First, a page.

Tuberculosis

Tuberculosis (TB) is a bacterial infection caused by bacilli known as Mycobacterium tuberculosis. TB often affects the lungs, but may damage other parts of the body.

According to the Center for Disease Control and Prevention (CDC), TB is transmitted through the air when someone with TB of the lungs or throat coughs, sneezes or talks. Symptoms of TB include: a persistent bad cough, coughing up blood, weakness, fever and chills, night sweats and weight loss. The World Health Organization (WHO) reports that people who are infected with TB do not necessarily become immediately sick or symptomatic since the body "walls off" the bacilli. Dormant TB often emerges as an illness later in life when a person's immune system is weakened. Treatment for TB usually requires a six month course of antibiotics. Untreated TB can be fatal.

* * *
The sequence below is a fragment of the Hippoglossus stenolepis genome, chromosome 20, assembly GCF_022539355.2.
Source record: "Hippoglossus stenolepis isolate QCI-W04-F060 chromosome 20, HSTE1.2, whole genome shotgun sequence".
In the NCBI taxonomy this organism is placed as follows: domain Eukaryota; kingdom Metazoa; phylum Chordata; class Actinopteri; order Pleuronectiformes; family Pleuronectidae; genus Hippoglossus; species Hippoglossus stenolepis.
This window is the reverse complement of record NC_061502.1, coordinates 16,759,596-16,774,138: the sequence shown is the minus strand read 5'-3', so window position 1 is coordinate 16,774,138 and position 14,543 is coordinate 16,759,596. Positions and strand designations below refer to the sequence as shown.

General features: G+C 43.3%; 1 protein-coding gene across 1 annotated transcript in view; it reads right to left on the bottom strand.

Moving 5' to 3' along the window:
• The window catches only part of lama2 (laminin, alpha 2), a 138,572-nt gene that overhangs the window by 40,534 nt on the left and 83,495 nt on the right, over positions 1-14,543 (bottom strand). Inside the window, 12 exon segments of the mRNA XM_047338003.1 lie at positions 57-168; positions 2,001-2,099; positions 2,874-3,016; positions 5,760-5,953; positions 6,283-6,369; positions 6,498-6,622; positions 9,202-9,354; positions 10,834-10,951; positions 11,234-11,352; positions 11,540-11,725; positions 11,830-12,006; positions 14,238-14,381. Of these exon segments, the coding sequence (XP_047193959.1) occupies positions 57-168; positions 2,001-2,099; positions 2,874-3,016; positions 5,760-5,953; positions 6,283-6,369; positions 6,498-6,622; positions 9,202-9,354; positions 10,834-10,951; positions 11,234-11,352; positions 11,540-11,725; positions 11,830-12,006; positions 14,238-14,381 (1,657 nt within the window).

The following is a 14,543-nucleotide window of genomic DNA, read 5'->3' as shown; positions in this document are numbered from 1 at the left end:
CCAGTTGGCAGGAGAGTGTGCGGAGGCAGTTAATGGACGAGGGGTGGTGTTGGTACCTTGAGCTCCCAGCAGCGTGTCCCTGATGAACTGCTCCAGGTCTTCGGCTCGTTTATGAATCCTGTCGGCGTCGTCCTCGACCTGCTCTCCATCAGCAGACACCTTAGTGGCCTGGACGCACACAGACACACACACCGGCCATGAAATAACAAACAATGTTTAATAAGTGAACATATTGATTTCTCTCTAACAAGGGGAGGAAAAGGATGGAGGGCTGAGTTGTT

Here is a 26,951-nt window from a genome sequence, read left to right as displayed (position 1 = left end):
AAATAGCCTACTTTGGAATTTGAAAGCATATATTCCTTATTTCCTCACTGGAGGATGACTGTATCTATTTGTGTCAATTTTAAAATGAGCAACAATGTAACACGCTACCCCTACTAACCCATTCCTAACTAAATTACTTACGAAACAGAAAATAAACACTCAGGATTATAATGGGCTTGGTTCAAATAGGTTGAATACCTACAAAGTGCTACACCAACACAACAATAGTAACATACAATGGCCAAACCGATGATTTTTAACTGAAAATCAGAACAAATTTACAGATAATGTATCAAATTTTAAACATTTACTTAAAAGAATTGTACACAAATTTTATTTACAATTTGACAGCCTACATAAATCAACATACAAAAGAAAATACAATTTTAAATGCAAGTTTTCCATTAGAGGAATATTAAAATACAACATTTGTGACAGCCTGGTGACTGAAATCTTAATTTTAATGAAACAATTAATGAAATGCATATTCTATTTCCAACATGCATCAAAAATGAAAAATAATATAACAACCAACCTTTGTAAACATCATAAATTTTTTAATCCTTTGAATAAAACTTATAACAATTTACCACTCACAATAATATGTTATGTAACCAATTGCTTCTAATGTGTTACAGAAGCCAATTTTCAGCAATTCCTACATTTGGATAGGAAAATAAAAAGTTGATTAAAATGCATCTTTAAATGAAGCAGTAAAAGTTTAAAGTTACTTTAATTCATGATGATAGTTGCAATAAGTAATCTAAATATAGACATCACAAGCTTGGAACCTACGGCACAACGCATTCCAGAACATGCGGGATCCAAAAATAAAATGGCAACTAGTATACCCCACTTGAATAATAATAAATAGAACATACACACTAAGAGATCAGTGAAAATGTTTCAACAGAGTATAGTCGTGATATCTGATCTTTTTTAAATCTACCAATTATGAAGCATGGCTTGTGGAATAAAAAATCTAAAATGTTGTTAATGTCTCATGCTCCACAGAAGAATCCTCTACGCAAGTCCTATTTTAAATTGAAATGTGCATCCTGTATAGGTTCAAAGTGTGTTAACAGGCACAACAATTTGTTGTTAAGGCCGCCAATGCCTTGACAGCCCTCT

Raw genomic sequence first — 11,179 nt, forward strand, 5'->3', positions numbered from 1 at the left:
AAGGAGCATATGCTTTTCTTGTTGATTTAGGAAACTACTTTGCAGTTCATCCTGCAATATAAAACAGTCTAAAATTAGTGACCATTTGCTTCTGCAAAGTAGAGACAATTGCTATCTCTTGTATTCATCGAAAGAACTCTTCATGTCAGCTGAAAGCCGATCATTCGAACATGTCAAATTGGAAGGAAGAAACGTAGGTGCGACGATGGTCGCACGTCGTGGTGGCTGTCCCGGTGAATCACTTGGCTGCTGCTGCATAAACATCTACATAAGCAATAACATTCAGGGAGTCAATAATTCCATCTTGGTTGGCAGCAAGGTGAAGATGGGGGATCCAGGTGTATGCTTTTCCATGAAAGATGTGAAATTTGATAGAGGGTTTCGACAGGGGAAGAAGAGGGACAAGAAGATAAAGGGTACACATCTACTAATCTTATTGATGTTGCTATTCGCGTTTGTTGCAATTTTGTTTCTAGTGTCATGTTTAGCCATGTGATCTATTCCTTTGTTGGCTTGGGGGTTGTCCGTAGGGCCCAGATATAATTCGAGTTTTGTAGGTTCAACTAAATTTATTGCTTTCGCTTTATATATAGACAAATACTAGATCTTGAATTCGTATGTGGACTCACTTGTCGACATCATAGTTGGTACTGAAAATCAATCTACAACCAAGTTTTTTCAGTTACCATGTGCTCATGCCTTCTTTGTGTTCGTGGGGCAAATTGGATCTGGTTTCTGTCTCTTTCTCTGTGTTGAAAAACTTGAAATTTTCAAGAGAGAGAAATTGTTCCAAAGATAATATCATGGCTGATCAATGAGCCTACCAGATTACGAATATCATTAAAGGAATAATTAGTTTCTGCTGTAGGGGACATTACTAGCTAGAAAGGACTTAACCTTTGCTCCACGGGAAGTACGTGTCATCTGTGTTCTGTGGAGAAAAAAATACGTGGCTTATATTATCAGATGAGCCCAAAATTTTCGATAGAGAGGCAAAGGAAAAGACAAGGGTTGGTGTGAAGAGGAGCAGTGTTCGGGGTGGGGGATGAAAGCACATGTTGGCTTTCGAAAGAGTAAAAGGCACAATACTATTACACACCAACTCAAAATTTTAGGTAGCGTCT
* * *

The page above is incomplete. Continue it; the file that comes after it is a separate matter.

WHO estimates that each person with untreated active TB will infect on average 10-15 other people each year and one-third of the world's population is currently infected. WHO reports that in 2005, 1.6 million people died from TB.

Although medications have been developed in the last 50 years to treat TB, strains of drug-resistant TB have been emerging. WHO reports that the presence of Extensively Drug-Resistant (XDR) TB, especially among HIV patients, is a "serious threat to TB control, and confirms the urgent need to strengthen basic TB control." ( See theĀ WHO Fact Sheet on Tuberculosis)